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How to Use X-Rite ColorChecker Passport in Lightroom CC

Photo Moment - May 24, 2019

If you're using Lightroom CC (actually… as of last week it's now called just “Lightroom”, but it was called “Lightroom CC”, to separate it from “Lightroom Classic”, which at one point itself was called “Lightroom CC”, but before that it was just called “Lightroom”… um…) and you used to create custom color profiles with the X-Rite ColorChecker Passport using the super-convenient plugin for Lightroom Classic, then you know that since Lightroom still doesn't support plug-ins, so that workflow still isn’t there.

Fortunately, there's a workaround. It does take a few steps, but they're easy enough to complete!


Here's the short version of what you have to do. I'll detail each step below.

  1. Export a RAW photo of the ColorChecker from Lightroom 
  2. Convert that RAW file to DNG using the Adobe DNG Converter [download here for free]
  3. Open that DNG in the ColorChecker Camera Calibration app and save the resulting profile [download here for free; click the Training & Support tab]
  4. Import that profile into Lightroom and apply it to your photos
  5. Check white balance (if needed)
  6. Copy profile to all related photos

Why profile in the first place?

If you're wondering what this is all about in the first place, the purpose of this exercise is to normalize the colors in an image so they all match an accurate standard. This is not important to many photographers, but if color accuracy is critical to your workflow (for example in product photography, you usually need the product you're shooting to be accurately represented on screen and in print), then this process is super important. Taking a photograph of a known-accurate color chip chart, in this case the X-Rite ColorChecker Passport, then letting software automatically build a profile to shift the colors your camera captured to the colors that the chip chart is known to be, creates an accurate representation of that product.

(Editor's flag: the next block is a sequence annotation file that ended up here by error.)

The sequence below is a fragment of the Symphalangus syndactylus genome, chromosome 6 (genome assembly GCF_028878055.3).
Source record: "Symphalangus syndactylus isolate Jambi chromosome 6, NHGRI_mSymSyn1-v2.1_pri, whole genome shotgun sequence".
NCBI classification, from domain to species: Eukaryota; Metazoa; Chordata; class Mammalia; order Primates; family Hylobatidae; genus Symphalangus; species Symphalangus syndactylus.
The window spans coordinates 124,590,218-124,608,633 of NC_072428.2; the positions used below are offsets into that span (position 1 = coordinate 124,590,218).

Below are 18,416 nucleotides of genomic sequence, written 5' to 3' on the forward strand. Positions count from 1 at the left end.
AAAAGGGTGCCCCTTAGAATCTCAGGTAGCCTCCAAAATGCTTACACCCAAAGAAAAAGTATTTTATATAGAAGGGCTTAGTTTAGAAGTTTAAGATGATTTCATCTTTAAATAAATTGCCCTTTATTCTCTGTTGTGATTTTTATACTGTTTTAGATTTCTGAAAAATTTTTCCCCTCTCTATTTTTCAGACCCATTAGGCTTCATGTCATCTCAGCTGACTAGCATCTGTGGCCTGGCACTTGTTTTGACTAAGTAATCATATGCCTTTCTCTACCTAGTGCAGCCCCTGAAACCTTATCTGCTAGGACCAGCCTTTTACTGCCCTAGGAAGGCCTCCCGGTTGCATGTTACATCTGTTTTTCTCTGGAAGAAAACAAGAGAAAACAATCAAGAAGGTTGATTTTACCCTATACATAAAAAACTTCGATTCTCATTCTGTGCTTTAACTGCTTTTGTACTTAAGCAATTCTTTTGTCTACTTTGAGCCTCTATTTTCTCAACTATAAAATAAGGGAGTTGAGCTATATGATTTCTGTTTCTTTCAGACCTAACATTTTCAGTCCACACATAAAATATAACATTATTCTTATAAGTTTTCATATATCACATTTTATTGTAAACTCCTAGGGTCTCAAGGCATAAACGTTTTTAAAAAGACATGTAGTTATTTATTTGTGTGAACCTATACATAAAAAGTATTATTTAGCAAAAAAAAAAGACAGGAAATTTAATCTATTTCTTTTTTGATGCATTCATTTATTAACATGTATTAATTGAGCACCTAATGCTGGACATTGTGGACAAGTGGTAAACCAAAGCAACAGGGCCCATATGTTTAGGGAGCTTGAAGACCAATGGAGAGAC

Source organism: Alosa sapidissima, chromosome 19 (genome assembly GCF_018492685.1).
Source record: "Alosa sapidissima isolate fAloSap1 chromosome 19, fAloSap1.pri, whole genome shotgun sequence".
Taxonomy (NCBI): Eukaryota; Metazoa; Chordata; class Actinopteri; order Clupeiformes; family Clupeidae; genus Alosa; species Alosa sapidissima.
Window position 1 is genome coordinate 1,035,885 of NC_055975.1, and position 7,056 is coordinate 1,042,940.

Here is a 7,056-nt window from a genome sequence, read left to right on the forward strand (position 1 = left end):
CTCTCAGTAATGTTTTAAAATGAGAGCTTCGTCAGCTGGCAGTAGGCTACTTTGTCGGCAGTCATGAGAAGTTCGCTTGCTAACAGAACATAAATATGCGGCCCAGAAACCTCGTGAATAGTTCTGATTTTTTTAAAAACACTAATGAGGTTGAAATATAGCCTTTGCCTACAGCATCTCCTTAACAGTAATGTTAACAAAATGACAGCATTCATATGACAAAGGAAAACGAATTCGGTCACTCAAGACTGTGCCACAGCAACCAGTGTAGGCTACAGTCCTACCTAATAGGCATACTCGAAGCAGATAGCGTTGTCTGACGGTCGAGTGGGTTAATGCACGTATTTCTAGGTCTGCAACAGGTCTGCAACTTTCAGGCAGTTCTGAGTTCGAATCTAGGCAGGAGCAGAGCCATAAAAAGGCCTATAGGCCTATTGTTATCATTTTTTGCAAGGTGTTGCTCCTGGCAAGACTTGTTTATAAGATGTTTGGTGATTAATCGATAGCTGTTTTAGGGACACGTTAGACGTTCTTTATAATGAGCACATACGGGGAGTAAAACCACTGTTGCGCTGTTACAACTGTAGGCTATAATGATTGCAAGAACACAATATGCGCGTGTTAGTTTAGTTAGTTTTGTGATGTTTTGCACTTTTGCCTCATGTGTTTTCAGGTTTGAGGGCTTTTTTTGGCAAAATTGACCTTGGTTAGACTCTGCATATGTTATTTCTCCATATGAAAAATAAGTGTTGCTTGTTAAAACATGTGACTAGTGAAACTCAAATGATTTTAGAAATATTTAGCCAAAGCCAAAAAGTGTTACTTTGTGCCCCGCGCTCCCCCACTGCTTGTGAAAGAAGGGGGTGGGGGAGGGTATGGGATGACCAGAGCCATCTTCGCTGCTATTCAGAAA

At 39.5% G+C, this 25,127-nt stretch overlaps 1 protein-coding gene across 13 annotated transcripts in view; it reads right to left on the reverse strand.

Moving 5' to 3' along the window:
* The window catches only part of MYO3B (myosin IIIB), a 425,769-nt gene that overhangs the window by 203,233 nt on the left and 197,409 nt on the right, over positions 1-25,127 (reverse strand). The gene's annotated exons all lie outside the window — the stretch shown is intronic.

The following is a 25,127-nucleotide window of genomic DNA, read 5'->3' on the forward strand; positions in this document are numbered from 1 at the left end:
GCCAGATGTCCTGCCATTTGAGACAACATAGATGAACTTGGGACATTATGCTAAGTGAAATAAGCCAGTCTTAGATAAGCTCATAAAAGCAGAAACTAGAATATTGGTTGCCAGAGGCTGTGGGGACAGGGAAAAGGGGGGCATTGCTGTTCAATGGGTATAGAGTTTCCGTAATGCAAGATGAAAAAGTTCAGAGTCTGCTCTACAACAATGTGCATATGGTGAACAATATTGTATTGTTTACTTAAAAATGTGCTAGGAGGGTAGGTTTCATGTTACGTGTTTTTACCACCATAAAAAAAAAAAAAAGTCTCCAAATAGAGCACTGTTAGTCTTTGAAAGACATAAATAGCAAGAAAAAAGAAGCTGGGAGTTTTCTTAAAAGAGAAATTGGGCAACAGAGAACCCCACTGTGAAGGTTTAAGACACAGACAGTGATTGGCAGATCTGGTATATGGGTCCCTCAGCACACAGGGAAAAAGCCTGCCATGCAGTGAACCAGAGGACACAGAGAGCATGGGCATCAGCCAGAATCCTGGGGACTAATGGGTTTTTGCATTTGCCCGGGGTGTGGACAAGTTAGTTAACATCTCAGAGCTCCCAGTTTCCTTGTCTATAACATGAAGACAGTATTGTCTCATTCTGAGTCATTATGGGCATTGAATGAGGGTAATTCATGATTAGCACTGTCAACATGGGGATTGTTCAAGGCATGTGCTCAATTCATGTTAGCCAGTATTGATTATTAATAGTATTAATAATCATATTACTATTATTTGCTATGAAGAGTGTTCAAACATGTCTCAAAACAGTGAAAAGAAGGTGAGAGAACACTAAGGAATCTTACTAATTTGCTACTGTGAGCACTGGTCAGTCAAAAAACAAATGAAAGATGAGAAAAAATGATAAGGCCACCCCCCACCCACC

Creating the profile in Lightroom used to be a one-click process. But for now, it requires several extra steps.

Need a ColorChecker Passport (Photo Edition)? Get yours here!

Step 1 — Export the RAW photo from Lightroom

The actual step one is to photograph the ColorChecker in the first place. Ideally you've photographed this in the same environment, under the same lighting, with the same lens (and it has to be the same camera or this is pointless) as the photos you want to attach a profile to. This can be done under any lighting conditions, and to be truly accurate about it, as you change environments you should shoot another calibration photo. 

The X-Rite ColorChecker Passport PhotoThe X-Rite ColorChecker Passport Photo

You do NOT need to do any editing to the photo first. If you do, they will be ignored. Even if you need to adjust your white balance, you'll do that later.

In this tutorial I'm using photos from a recent client shoot for EarthMonkeys, a plush doll sold on Amazon. The client of course wants the photos to represent the real product as accurately as possible. No, we can't control what other people's screens look like, but by providing a photo that's calibrated, we're at least uploading an accurate image to Amazon.

To export the RAW photo(s) from Lightroom, select the image and go to File > Save To… then change the file type to “Original + Settings”, and choose a location. You'll want to put it in a folder because the DNG Converter wants to read the contents of a folder, not a single file. I made a “DNG” folder on the Desktop.

Export a RAW image from Lightroom to a folder on the DesktopExport a RAW image from Lightroom to a folder on the Desktop

Next… convert RAW to DNG and create the color profile!